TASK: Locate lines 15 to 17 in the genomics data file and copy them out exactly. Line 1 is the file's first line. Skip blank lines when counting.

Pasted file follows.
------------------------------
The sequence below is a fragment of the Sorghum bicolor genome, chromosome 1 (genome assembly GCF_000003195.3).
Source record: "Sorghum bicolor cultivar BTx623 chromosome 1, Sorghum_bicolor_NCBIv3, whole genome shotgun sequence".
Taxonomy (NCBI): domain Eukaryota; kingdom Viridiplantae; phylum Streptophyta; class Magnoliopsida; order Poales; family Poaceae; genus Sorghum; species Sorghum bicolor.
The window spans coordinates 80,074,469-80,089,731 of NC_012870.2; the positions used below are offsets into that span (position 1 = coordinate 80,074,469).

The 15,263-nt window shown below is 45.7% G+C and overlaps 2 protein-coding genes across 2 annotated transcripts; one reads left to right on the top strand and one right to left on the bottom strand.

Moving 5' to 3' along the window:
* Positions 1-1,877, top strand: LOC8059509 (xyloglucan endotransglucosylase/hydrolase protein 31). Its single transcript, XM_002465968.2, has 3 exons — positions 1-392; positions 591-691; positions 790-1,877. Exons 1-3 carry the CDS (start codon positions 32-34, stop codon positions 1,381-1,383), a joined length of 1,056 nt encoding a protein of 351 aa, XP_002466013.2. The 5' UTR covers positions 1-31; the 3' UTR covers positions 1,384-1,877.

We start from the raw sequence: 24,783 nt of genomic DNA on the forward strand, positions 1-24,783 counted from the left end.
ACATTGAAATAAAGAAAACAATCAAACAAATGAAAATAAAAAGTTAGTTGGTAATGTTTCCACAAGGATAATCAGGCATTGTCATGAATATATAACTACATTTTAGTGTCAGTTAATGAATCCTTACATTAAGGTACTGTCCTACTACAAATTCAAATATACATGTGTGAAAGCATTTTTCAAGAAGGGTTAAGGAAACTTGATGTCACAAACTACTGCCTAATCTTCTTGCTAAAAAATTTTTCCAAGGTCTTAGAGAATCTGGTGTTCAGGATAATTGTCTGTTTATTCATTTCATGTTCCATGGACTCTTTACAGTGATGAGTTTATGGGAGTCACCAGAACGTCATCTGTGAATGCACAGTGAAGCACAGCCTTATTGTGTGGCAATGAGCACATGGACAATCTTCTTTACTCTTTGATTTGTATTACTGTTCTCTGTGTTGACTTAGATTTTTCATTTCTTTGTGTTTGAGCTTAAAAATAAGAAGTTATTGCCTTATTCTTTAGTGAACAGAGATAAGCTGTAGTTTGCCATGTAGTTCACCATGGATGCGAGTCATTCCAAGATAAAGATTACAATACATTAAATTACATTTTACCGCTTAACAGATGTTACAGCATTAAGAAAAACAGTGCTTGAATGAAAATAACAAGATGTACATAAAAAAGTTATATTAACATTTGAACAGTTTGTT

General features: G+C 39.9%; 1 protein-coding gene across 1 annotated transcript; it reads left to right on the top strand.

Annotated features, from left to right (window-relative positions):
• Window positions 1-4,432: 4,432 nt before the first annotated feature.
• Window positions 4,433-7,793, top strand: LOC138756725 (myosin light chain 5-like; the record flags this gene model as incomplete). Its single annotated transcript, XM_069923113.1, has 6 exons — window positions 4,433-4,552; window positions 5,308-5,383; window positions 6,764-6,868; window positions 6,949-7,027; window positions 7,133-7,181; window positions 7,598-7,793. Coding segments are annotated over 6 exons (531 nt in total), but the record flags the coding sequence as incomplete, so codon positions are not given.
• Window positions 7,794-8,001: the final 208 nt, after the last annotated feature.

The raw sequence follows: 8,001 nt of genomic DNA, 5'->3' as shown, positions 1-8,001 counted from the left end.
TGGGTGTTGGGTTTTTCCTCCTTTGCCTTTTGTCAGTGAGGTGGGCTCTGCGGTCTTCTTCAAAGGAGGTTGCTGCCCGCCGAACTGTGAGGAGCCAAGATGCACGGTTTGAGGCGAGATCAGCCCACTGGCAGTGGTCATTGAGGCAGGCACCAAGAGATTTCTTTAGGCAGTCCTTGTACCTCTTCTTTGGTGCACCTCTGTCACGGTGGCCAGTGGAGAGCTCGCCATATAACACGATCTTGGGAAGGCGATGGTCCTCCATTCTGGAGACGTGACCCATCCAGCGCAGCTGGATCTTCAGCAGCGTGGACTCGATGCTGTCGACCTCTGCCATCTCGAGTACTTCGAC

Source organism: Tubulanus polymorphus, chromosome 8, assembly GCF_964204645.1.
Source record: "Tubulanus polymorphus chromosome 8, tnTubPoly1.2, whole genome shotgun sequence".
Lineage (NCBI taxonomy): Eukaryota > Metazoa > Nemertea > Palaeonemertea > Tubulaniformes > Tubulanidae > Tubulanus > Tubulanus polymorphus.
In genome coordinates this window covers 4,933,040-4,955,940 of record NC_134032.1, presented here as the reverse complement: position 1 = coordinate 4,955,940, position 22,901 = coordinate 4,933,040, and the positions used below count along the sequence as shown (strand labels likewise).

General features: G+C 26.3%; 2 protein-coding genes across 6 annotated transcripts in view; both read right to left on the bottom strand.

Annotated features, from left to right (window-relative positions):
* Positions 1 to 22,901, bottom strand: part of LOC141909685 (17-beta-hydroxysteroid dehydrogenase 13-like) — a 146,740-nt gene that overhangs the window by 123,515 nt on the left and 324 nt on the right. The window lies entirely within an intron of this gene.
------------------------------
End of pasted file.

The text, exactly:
The raw sequence follows: 8,001 nt of genomic DNA, 5'->3' as shown, positions 1-8,001 counted from the left end.
TGGGTGTTGGGTTTTTCCTCCTTTGCCTTTTGTCAGTGAGGTGGGCTCTGCGGTCTTCTTCAAAGGAGGTTGCTGCCCGCCGAACTGTGAGGAGCCAAGATGCACGGTTTGAGGCGAGATCAGCCCACTGGCAGTGGTCATTGAGGCAGGCACCAAGAGATTTCTTTAGGCAGTCCTTGTACCTCTTCTTTGGTGCACCTCTGTCACGGTGGCCAGTGGAGAGCTCGCCATATAACACGATCTTGGGAAGGCGATGGTCCTCCATTCTGGAGACGTGACCCATCCAGCGCAGCTGGATCTTCAGCAGCGTGGACTCGATGCTGTCGACCTCTGCCATCTCGAGTACTTCGAC

Source organism: Tubulanus polymorphus, chromosome 8, assembly GCF_964204645.1.